Did you know that less than a quarter of readers read every word of a blog post? In fact, it’s considerably less. Only 16% will read each word. Instead, the majority scan the page looking for “standout elements”.
This, according to the influential and insanely detailed Nielsen Norman group, is why good [online] writing includes several key factors that separate it from the rest.
For the record, I used to write like “the rest”. I wrote the way successful authors do. Lots of text. The higher the word count, the better.
Larger paragraphs…few pictures.
Because, if you include a bunch of pictures in a short article, users think that there isn’t a lot of value and will move on. I gotta look like I know what I’m talking about!
The trouble was my stuff didn’t get read, and even when it was read, the comments weren’t always positive. It was a problem, and the problem stemmed from my not understanding how to write effectively for the online medium.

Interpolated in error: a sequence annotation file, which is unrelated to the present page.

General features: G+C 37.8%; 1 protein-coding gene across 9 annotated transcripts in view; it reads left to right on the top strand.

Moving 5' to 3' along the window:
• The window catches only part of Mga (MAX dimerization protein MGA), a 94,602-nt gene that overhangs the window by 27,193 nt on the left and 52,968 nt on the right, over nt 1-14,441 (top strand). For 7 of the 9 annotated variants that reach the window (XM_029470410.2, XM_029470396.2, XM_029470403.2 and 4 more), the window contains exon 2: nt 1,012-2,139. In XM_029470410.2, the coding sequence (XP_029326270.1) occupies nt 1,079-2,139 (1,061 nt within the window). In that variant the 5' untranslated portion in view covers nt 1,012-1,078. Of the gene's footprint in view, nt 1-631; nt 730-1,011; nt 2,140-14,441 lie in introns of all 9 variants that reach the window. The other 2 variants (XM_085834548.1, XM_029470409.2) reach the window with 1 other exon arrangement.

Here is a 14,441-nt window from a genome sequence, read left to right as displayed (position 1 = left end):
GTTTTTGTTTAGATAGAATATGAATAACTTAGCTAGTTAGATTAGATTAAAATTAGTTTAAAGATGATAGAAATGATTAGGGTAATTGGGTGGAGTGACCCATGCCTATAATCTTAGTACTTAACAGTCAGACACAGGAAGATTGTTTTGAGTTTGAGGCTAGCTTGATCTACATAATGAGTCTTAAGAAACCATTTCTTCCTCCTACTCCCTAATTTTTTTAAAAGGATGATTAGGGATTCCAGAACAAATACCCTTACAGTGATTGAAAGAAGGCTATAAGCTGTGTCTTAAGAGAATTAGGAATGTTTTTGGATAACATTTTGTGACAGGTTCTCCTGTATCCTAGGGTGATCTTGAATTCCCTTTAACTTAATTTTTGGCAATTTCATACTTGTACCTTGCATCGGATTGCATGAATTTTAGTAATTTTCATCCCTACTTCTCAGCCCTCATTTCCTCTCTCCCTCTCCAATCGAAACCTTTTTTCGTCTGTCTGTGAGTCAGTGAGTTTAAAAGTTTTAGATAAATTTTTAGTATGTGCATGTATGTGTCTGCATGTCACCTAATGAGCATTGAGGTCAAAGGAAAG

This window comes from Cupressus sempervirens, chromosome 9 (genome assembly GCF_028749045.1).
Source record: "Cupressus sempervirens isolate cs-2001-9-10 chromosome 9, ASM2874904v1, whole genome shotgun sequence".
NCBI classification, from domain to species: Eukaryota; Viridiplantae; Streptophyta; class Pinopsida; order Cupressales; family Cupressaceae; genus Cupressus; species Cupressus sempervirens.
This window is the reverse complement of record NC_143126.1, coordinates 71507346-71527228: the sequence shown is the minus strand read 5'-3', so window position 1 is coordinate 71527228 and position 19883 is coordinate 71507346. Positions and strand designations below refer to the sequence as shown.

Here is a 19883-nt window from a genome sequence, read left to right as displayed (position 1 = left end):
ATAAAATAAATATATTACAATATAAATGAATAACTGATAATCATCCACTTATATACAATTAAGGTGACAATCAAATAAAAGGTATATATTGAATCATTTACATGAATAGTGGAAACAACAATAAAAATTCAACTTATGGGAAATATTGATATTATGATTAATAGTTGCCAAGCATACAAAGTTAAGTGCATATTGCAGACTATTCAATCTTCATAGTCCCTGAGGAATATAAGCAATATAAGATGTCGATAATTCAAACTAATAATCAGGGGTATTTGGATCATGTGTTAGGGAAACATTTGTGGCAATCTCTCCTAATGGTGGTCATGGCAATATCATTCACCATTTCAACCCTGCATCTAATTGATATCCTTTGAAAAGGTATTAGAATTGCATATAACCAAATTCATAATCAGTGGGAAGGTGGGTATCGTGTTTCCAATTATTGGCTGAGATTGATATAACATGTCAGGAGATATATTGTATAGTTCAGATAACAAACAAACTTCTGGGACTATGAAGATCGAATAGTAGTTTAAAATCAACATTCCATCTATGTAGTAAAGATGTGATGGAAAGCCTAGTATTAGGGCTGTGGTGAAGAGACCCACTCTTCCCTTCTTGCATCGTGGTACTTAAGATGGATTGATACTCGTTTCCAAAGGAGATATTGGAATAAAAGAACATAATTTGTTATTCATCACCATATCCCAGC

Believe it or not, there’s science behind what works. Content writing isn’t easy. And if you care about digital marketing, writing effective content is even tougher because the standards are higher. And, more is riding on getting it right.
Part of the problem is our attention spans are worse than goldfish.
No, seriously. Thanks to smartphones, writes The Telegraph, our attention spans are scientifically worse than those little gold-colored fishies we keep in fish tanks.
“According to scientists, the age of smartphones has left humans with such a short attention span even a goldfish can hold a thought for longer.”
We can’t write like we were taught in school and expect readers to, you know, stay with us and keep reading until the end.